Sunday, January 13, 2008

The Decade of Scale

Miscellaneous Just when I thought it was safe to emerge from cover without being assaulted by predictions about the year ahead, I caught up with David Weinberger writing in Harvard Business about The Year of Scale:

Management by control just can't work in a scaled world. In fact, it was only by removing control that the online world was able to scale. Participants ... are learning that collaboration works, but only if certain conditions are met: People need equal opportunity, a meritocracy needs to be able to emerge, roles should shape themselves to the individual's abilities and social relations, and there has to be complete transparency about the process and the progress. In a sense, management comes after the fact in the scaled world, helping out where needed, but letting much of the organization emerge from the complex relationships among the co-workers.

It's hard to disagree with with Weinberger's argument (more on that below), but I do think he has the time scale wrong. I think this is a case of what Don Dodge calls macromyopia - over-estimating the short term effects and under-estimating the long term impact. Weinberger is right, but he obviously succumbed to an editor's blandishments to write an article about "the year ahead".

Similarly, in Social networking through the ages Stephen Fry considers social networking, and concludes that we've seen it all before:

Social networking ... has been identified as the Big New Thing. In other words, people who watch My Family have now heard of it and are at last aware of the difference between downloading and uploading.

He's quite right in that online networks are nothing new. What's changed is the scale of uptake. It took much longer than expected for "people who watch My Family" to cotton-on - another classic case of macromyopia.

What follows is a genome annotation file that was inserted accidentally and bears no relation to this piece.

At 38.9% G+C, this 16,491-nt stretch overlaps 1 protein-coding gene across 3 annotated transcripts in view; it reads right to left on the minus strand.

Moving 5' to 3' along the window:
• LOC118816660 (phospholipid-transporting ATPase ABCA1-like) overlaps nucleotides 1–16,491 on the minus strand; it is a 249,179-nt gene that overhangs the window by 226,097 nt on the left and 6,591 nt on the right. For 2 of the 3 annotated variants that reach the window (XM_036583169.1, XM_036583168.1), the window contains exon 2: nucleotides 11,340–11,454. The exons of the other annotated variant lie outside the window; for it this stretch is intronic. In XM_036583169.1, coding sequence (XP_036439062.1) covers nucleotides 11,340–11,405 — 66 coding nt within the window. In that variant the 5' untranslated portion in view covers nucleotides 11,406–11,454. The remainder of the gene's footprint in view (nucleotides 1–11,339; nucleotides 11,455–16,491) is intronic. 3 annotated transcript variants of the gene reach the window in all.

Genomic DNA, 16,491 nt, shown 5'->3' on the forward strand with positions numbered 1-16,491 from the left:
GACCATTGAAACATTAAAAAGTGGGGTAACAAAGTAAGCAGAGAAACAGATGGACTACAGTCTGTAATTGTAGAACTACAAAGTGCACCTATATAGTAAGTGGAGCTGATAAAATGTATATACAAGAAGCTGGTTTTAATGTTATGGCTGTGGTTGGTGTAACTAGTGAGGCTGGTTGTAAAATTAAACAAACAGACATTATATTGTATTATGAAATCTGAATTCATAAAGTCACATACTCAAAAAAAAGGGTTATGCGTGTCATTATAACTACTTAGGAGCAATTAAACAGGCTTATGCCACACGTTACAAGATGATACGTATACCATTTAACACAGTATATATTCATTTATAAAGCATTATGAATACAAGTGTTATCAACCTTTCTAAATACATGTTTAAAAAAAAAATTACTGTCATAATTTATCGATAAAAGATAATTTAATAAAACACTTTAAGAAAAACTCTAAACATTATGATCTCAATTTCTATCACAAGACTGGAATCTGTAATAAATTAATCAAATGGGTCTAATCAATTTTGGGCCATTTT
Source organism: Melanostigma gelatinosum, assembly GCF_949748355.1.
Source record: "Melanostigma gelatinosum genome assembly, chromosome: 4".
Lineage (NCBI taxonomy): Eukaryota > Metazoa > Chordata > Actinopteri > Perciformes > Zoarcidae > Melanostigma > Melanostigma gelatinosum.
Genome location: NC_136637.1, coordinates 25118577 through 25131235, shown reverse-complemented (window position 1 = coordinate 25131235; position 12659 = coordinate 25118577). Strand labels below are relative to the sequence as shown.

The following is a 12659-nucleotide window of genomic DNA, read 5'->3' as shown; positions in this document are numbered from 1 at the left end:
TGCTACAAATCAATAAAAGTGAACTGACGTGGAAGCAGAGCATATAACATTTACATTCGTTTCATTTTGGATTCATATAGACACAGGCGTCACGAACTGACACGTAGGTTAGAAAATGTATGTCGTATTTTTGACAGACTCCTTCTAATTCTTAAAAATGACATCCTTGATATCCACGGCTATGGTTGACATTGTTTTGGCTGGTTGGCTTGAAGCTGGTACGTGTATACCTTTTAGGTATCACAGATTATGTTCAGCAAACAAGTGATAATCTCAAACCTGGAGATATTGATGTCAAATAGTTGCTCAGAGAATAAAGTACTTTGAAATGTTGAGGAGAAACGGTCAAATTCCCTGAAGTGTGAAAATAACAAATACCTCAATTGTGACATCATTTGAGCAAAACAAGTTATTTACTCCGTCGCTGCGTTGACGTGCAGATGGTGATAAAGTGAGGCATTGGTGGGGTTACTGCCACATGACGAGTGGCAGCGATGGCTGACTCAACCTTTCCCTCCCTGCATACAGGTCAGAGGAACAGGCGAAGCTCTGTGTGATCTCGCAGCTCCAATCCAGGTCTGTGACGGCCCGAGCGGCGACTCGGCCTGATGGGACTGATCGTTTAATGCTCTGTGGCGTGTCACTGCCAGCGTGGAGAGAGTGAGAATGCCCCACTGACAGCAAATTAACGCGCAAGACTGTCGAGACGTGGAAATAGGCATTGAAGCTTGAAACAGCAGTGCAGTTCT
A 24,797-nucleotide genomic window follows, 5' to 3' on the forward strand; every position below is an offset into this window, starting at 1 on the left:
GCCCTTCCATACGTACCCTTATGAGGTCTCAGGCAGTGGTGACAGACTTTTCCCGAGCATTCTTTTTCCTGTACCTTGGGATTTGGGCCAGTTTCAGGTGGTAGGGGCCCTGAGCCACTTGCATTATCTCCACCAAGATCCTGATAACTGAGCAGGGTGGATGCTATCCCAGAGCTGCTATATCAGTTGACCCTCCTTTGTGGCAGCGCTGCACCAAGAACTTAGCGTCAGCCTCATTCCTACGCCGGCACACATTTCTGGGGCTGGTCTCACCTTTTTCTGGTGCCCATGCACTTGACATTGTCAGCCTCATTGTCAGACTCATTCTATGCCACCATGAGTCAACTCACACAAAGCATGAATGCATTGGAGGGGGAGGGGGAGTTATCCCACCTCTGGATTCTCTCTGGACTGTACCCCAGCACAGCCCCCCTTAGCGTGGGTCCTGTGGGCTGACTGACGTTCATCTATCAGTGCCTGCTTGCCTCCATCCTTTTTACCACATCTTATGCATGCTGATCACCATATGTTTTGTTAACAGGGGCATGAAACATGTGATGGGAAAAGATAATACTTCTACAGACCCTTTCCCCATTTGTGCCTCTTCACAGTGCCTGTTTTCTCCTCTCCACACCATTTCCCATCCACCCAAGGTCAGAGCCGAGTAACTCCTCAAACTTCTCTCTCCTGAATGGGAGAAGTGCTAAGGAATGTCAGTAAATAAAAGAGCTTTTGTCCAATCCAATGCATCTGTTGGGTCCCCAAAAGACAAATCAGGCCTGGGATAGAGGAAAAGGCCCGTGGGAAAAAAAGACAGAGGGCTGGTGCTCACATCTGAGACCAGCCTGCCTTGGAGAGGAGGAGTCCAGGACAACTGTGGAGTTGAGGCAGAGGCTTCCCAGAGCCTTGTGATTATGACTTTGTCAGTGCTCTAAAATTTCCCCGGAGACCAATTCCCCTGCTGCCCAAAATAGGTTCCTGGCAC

So why do I care? Because it's the decade (rather than the year) of scale. We must not underestimate the long term impacts of web 2.0, just as we must not overestimate the short term impact. Just as online shopping has revolutionized (or ravaged, if you were running a small family business) camera shops, the book trade and the music industry, education is about to change. And we're no more immune to macromyopia than those sad music industry executives.

How should we respond to these changes? I'm not sure yet, but I am sure you have a suggestion! :-)


  1. Hah. You're exactly right that I was responding to the need to say something about the next 12 months. Yes, the change is likely to take longer. But the time scale needs to be extended in the other direction as well: The need to deal with change has been with us for years already.

    - David Weinberger

  2. Editors, eh? Dontcha just love 'em?

    I am interested in the "macromyopia" concept though, something we tend to suffer from in education more than most?